A petition calling for the removal of the Angelus from RTÉ has attracted over 4,000 signatures.
The call, which forms part of a wider and ongoing conversation on the separation of church and state, comes in the wake of a recent report on mother and baby homes.
Signatories to the petition argue that Ireland must move past it’s “dark past of Church and State being so intrinsically linked”, and that the Angelus has “no place on our public broadcaster.”
The call has also been backed by Louise O’Reilly, a Sinn Féin TD for Dublin Fingal, who said that she thinks “we’re ready to have the 6 o’clock news at 6pm”,referencing the fact that the Angelus takes up a one-minute slot before the 6.01pm news bulletin.
The Irish attitude towards religion has liberalised in recent years, cultivating in the marriage equality and abortion referendums of 2015 and 2019 respectively, both of which were passed by upwards of 60% of voters. Compare this to the 1995 referendum on divorce, which passed by a margin of under 1%. The change in attitude becomes obvious.
This change might give the impression that the public are also in favour of scrapping the Angelus, however, despite the obvious parallels, this does not appear to be the case.
A RedC poll from 2018, around the time of the presidential election, showed that 68% of voters would like to keep the Angelus on television.
A more recent poll on TheJournal.ie showed similar figures, with 70% of people backing the Angelus while 27% opposed it. The remaining percentage were unsure.
In a statement to TheJournal.ie, RTÉ revealed that they have no plan to scrap the Angelus, citing efforts undertaken to make it more accessible “to people of all faiths and none.”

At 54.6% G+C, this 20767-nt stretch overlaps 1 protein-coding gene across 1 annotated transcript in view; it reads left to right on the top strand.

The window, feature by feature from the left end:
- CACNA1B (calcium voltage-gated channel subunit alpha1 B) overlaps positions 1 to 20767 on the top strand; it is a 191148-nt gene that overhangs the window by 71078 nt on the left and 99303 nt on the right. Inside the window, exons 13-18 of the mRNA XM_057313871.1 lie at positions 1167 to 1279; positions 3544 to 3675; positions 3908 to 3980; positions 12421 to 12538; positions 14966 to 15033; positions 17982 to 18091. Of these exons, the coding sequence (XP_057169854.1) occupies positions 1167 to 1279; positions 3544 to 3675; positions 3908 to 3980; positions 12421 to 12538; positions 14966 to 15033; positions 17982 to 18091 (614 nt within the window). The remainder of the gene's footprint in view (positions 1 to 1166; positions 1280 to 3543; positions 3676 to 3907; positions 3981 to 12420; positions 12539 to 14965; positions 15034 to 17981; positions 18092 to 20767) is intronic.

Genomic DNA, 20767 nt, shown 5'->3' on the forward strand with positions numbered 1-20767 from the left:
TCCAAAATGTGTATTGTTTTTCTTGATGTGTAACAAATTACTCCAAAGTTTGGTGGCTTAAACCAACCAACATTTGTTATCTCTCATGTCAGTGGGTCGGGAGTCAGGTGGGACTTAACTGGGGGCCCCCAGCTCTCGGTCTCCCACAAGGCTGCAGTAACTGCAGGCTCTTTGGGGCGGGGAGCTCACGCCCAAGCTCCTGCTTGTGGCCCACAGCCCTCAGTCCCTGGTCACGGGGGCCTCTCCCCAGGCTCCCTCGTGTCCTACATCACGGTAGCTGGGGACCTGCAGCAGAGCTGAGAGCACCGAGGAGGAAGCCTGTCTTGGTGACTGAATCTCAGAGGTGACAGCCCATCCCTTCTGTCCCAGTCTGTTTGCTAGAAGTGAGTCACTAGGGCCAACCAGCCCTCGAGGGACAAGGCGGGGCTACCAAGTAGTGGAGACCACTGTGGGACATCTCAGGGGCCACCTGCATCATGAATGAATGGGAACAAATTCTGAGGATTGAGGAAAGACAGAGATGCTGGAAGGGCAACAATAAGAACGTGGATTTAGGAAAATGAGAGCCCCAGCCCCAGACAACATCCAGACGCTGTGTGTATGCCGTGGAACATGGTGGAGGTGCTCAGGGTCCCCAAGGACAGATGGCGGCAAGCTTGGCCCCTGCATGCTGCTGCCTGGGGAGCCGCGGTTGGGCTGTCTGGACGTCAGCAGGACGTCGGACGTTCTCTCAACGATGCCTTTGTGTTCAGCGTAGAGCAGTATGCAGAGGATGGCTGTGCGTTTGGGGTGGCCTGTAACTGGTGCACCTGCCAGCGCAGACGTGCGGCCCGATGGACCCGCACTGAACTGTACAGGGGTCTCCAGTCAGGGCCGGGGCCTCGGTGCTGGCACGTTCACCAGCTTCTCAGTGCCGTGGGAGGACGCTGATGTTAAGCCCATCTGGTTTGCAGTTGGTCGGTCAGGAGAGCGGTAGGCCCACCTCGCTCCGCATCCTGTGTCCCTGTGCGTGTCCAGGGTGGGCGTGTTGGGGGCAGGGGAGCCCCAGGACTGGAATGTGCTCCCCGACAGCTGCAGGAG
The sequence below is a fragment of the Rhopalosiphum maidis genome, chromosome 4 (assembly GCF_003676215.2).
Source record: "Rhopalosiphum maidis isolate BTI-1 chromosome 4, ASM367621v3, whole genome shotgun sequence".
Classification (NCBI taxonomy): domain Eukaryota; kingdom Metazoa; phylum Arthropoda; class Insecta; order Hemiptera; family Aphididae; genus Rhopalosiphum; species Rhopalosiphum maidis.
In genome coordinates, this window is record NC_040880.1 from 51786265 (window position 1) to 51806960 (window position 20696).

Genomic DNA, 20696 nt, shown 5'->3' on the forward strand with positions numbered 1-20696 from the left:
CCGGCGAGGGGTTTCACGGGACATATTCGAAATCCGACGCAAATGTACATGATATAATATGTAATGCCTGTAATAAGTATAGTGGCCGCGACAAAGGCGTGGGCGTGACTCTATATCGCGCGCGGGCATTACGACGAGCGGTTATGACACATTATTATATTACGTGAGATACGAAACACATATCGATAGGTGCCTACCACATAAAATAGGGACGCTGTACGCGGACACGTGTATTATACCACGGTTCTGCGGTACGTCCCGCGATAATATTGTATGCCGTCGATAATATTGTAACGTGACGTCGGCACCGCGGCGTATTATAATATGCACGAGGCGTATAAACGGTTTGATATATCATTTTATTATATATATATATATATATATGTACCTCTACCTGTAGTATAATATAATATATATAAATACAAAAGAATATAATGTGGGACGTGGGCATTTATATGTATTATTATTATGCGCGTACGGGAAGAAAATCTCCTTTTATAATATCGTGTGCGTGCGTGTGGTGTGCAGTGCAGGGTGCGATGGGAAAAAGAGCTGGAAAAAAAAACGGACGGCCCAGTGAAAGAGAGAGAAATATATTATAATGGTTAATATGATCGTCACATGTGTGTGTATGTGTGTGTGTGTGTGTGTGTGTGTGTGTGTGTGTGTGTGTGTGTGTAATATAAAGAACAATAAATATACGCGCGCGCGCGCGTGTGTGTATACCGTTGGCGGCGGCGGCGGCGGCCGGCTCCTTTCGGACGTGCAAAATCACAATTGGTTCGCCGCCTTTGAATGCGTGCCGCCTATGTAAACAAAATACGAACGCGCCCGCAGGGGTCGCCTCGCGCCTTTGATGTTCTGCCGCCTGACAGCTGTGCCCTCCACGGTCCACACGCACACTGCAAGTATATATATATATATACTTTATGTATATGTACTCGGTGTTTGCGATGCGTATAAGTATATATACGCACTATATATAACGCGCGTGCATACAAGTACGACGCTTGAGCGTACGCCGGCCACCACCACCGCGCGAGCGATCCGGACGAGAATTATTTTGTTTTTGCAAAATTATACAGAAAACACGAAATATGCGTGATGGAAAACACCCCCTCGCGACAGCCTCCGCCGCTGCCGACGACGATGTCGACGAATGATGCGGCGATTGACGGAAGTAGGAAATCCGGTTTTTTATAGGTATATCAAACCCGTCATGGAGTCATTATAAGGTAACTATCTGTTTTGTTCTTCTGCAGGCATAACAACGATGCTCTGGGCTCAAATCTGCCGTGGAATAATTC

Indeed, religious imagery is no longer shown during the Angelus as it once was. RTÉ has said that the footage accompanying it is made up of “short films made by members of the public.”
The broadcaster also said that they aim “to strike a balance in considering the diversity of views” while “reflecting the rich and diverse religious culture of Ireland.”
Though RTÉ are backing the Angelus at the moment, the statement does not allude to doing so out of a sense of any religious or moral obligations.
What does the future hold?
The RTÉ statement, coupled with decisions made in relation to the Angelus over the past 10 years, reflects a considerable change in attitude for the national broadcaster.
As recently as the 90s, as it challenged aspects religious domination over Irish society (namely through Gay Byrne and The Late Late Show), RTÉ had to defend itself from (or at the very least deflect away from) accusations of being un-Christian in a conservative Ireland.
Indeed, one Catholic told the High Court in 1985 that an item on The Late Late Show covering lesbian nuns would “greatly undermine Christian moral values.”
However, the attitude in RTÉ appears to be one of slowly but surely moving in a progressive direction with regards to religion.
The Angelus may remain for the moment, but, depending on public perception and where the broader conversation on secularism takes us, this might not be the case for very long.